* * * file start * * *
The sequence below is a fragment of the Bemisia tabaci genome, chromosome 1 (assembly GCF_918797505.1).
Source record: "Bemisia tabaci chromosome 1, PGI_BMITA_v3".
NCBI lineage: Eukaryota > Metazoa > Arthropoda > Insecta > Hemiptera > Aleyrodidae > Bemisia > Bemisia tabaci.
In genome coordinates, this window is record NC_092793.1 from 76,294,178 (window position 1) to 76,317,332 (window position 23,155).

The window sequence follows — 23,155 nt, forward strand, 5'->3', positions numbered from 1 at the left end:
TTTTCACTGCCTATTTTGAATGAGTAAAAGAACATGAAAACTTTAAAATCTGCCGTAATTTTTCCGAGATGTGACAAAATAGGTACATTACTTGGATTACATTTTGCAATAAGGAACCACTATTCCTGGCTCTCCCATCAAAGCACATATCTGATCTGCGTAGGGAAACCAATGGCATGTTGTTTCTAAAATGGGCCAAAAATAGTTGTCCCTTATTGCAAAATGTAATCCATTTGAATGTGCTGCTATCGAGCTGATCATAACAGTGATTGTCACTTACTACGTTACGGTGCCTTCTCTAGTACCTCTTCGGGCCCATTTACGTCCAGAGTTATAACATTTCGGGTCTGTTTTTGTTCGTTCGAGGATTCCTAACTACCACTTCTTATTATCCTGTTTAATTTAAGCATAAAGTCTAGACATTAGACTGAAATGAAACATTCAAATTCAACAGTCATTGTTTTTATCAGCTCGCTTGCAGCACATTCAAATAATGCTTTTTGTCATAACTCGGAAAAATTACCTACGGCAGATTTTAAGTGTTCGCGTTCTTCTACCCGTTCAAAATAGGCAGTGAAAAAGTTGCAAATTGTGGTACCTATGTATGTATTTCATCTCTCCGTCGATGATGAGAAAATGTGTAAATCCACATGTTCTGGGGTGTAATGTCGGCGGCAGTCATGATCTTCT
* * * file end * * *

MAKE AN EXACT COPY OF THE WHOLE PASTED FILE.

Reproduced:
The sequence below is a fragment of the Bemisia tabaci genome, chromosome 1 (assembly GCF_918797505.1).
Source record: "Bemisia tabaci chromosome 1, PGI_BMITA_v3".
NCBI lineage: Eukaryota > Metazoa > Arthropoda > Insecta > Hemiptera > Aleyrodidae > Bemisia > Bemisia tabaci.
In genome coordinates, this window is record NC_092793.1 from 76,294,178 (window position 1) to 76,317,332 (window position 23,155).

The window sequence follows — 23,155 nt, forward strand, 5'->3', positions numbered from 1 at the left end:
TTTTCACTGCCTATTTTGAATGAGTAAAAGAACATGAAAACTTTAAAATCTGCCGTAATTTTTCCGAGATGTGACAAAATAGGTACATTACTTGGATTACATTTTGCAATAAGGAACCACTATTCCTGGCTCTCCCATCAAAGCACATATCTGATCTGCGTAGGGAAACCAATGGCATGTTGTTTCTAAAATGGGCCAAAAATAGTTGTCCCTTATTGCAAAATGTAATCCATTTGAATGTGCTGCTATCGAGCTGATCATAACAGTGATTGTCACTTACTACGTTACGGTGCCTTCTCTAGTACCTCTTCGGGCCCATTTACGTCCAGAGTTATAACATTTCGGGTCTGTTTTTGTTCGTTCGAGGATTCCTAACTACCACTTCTTATTATCCTGTTTAATTTAAGCATAAAGTCTAGACATTAGACTGAAATGAAACATTCAAATTCAACAGTCATTGTTTTTATCAGCTCGCTTGCAGCACATTCAAATAATGCTTTTTGTCATAACTCGGAAAAATTACCTACGGCAGATTTTAAGTGTTCGCGTTCTTCTACCCGTTCAAAATAGGCAGTGAAAAAGTTGCAAATTGTGGTACCTATGTATGTATTTCATCTCTCCGTCGATGATGAGAAAATGTGTAAATCCACATGTTCTGGGGTGTAATGTCGGCGGCAGTCATGATCTTCT